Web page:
By Michael Schilf · January 18, 2014
It was my first day at Slamdance, and my very first film of the festival, and seeing the world premiere of Copenhagen, by writer/director Mark Raso, was the perfect film to jumpstart my festival experience.
While traveling through Europe, William (Gethin Anthony), an immature late 20-something American, ends up in Copenhagen with the goal of finding his last living relative: his grandfather. Armed with only a few photos of his recently deceased father and a Danish letter his father wrote to his grandfather, William meets Effy (Frederikke Dahl Hansen), a young girl working at a coffee shop for her school internship project. When William asks Effy if she could read the letter and the address (which is written in Danish), she spills coffee over the address, and thus, their relationship begins.
Despite William’s crude and sophomoric attitude, there is something about William that intrigues her, and she agrees to help him find his grandfather. Spilled coffee leads to a two-day adventure, which ignites a powerful infatuation from both. Is it love? They believe it is, but when William discovers Effy is only 14 (she’ll be 15 in a couple of days), his already questionable ethics are now in direct conflict with his desire.
But Copenhagen is much more than a story of “boy meets girl.” Writer and director Mark Raso (recipient of the prestigious Student Academy Award Gold Medal for his short film “Under” in 2012) is also exploring the “yearning of adventure” and the “search for identity.” William has no idea who he is, yet by meeting the young Effy, who is wise beyond her years, his European adventure morphs into personal discovery. And even though we may not excuse his actions, we can empathize with his anger. With a father who abandoned him as a child and no family left, William is lost, and we’re hoping that finding his grandfather will help him to better understand where he comes from and find some closure.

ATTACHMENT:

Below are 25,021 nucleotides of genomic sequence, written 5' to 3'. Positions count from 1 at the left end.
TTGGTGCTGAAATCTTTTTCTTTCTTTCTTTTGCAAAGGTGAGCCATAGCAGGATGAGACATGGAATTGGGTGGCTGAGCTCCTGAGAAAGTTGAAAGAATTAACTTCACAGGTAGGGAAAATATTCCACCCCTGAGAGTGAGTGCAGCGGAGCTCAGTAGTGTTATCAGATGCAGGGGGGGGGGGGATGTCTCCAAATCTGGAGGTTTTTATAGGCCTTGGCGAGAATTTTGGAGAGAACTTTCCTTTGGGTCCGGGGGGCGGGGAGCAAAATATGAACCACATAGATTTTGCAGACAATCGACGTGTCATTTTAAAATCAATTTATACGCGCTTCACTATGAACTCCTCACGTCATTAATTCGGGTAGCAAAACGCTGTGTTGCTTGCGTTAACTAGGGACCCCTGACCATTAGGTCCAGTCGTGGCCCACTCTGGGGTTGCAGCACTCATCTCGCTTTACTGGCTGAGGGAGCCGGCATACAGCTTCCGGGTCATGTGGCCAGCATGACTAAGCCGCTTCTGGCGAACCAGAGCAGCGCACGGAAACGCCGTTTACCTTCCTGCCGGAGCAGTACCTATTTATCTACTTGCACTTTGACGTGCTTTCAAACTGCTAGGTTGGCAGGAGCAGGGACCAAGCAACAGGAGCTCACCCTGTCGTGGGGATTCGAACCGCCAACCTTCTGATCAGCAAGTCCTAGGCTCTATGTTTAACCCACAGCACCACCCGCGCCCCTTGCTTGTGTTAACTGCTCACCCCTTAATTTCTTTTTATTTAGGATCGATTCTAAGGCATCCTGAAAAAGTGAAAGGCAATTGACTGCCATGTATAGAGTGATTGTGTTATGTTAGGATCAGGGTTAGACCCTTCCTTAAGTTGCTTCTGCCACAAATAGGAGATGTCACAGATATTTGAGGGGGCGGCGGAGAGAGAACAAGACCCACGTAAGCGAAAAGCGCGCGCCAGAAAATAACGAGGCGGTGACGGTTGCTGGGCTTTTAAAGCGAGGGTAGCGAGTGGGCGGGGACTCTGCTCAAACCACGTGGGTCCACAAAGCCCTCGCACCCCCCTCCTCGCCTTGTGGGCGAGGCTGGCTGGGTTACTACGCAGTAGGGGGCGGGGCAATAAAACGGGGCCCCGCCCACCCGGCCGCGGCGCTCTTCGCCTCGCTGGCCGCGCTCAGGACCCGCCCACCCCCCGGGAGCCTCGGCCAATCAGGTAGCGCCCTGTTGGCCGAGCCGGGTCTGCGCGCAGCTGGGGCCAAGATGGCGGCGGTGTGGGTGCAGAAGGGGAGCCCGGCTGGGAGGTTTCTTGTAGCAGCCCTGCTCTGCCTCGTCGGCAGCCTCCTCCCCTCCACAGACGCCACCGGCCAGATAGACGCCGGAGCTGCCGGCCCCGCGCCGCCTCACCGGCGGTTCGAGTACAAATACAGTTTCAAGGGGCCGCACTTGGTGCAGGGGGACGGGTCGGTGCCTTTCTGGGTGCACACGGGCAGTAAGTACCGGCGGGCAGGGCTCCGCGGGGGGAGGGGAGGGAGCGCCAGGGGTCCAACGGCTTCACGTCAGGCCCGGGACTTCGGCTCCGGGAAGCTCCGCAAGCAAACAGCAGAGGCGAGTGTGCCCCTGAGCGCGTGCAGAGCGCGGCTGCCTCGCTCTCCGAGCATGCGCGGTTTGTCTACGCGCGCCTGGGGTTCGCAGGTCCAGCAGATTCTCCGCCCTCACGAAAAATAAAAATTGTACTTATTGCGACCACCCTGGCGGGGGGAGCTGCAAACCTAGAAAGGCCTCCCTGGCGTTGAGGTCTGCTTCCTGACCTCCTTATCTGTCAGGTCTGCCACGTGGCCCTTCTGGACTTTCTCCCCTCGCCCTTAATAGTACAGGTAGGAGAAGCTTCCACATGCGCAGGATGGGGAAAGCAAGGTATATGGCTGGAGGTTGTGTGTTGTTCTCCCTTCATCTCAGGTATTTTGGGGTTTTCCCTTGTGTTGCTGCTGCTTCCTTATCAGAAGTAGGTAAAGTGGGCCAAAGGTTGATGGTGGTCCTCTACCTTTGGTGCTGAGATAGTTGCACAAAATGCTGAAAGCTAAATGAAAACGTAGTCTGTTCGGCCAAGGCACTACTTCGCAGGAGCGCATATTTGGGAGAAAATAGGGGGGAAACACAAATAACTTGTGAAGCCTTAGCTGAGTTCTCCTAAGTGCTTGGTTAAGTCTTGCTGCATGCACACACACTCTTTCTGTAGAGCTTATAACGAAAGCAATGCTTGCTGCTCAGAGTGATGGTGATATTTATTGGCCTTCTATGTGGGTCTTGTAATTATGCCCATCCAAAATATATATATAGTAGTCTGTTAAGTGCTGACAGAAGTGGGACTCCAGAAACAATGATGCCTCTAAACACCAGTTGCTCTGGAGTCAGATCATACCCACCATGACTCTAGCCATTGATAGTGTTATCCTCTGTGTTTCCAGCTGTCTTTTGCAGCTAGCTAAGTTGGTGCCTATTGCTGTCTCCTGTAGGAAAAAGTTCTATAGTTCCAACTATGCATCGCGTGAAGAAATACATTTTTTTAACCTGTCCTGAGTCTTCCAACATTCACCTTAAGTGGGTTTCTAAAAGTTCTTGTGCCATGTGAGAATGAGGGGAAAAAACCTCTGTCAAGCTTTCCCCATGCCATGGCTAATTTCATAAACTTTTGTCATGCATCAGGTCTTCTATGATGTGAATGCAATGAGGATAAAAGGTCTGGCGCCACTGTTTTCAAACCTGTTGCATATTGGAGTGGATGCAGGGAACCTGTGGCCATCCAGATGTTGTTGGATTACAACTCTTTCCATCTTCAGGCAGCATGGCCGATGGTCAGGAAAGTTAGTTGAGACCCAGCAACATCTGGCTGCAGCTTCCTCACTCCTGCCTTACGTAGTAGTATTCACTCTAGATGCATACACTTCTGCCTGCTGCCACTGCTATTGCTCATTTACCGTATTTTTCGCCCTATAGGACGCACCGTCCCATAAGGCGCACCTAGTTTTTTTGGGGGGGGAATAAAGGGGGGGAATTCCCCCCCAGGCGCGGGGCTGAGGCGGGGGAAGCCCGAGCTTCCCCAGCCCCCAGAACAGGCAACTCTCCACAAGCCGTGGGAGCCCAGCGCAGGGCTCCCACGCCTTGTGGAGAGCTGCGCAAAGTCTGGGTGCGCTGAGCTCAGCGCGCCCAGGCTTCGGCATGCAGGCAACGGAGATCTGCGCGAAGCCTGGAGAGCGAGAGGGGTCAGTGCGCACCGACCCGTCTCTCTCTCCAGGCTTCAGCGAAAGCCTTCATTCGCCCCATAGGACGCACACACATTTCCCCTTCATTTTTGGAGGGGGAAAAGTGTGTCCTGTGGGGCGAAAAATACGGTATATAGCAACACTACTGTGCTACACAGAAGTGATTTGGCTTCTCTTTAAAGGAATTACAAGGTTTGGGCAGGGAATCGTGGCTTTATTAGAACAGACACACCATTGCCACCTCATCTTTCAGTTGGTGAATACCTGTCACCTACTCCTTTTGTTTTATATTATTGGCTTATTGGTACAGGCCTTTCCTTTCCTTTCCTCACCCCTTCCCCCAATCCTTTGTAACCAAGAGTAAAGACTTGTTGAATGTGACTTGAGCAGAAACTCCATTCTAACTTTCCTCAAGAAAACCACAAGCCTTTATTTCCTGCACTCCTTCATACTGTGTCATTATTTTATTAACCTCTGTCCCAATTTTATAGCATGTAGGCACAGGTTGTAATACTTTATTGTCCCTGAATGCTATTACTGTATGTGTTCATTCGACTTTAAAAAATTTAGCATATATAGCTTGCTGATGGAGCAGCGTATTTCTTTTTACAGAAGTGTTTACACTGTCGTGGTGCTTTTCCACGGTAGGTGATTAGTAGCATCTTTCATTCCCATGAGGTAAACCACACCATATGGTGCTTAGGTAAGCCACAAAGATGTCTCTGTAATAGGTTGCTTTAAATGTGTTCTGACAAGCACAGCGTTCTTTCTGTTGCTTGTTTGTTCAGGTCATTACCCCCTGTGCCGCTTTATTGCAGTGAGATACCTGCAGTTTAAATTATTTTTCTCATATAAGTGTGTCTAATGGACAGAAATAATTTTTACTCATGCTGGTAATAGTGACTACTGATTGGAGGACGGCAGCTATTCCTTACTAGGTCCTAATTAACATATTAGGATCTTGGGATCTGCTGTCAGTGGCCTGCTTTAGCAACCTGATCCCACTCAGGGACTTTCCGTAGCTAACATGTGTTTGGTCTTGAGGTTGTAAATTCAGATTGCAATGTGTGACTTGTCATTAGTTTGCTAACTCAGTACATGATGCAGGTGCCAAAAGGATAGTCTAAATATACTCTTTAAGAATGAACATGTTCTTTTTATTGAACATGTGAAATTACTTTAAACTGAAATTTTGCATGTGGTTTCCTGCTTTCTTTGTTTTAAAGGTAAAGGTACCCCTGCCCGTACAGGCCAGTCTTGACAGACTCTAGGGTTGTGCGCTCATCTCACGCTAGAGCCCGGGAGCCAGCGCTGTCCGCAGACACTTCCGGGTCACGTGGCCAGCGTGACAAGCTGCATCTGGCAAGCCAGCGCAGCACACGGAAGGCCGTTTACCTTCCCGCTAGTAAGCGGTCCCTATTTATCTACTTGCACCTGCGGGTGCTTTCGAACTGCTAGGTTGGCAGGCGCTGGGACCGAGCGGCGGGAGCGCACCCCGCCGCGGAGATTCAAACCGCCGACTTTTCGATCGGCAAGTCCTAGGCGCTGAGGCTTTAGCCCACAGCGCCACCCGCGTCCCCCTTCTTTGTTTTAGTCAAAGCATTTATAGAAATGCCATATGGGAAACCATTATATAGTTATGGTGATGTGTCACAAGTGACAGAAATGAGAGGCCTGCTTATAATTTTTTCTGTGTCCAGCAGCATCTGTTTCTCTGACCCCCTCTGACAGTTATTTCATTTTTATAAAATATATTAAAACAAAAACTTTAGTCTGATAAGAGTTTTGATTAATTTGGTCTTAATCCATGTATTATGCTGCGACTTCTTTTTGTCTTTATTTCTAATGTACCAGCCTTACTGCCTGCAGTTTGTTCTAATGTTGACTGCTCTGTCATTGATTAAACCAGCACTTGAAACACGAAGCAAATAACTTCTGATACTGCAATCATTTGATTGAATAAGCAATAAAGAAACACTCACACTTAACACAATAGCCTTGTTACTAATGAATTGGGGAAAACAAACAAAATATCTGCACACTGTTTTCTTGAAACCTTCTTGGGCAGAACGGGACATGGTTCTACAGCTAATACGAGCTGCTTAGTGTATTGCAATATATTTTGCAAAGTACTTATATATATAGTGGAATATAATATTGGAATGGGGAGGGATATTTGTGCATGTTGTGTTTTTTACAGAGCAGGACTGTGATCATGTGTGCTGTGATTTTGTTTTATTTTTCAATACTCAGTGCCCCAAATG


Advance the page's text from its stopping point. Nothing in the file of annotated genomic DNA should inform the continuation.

Beyond the love story and threads of personal discovery, Raso’s ability to capture the world of Copenhagen is spot on. This is no surprise, not only because he shot the film in 24 days in Copenhagen, but Raso also lived in Copenhagen for a year in the mid 2000s, and therefore, his sensibility of the place itself was exemplary. And this is no small compliment, because the city itself becomes a character within the film. From the socialist aspect of bicycles for all to the commonality of 14 and 15 year olds hanging out in the club scene, I was transported back to my own travels when I was backpacking through Europe – Copenhagen included – back in my mid-twenties.
Lastly, the music. The soundtrack is compiled completely with Danish music, two tracks of which are actual scenes within the film (Effy sings a song in a karaoke bar and there is an acoustic performance from an artist in local night club). Incorporating only Danish music was a brilliant choice by Raso as it only adds to the films authenticity.
In the end, I can give Raso and his team only the highest praise. Copenhagen is a wonderful little film, delivering two tremendous performances from Gethin Anthony and Frederikke Dahl Hansen, infectious music that pulls you effortlessly, and a talent in writer/director in Mark Raso that is truly exceptional.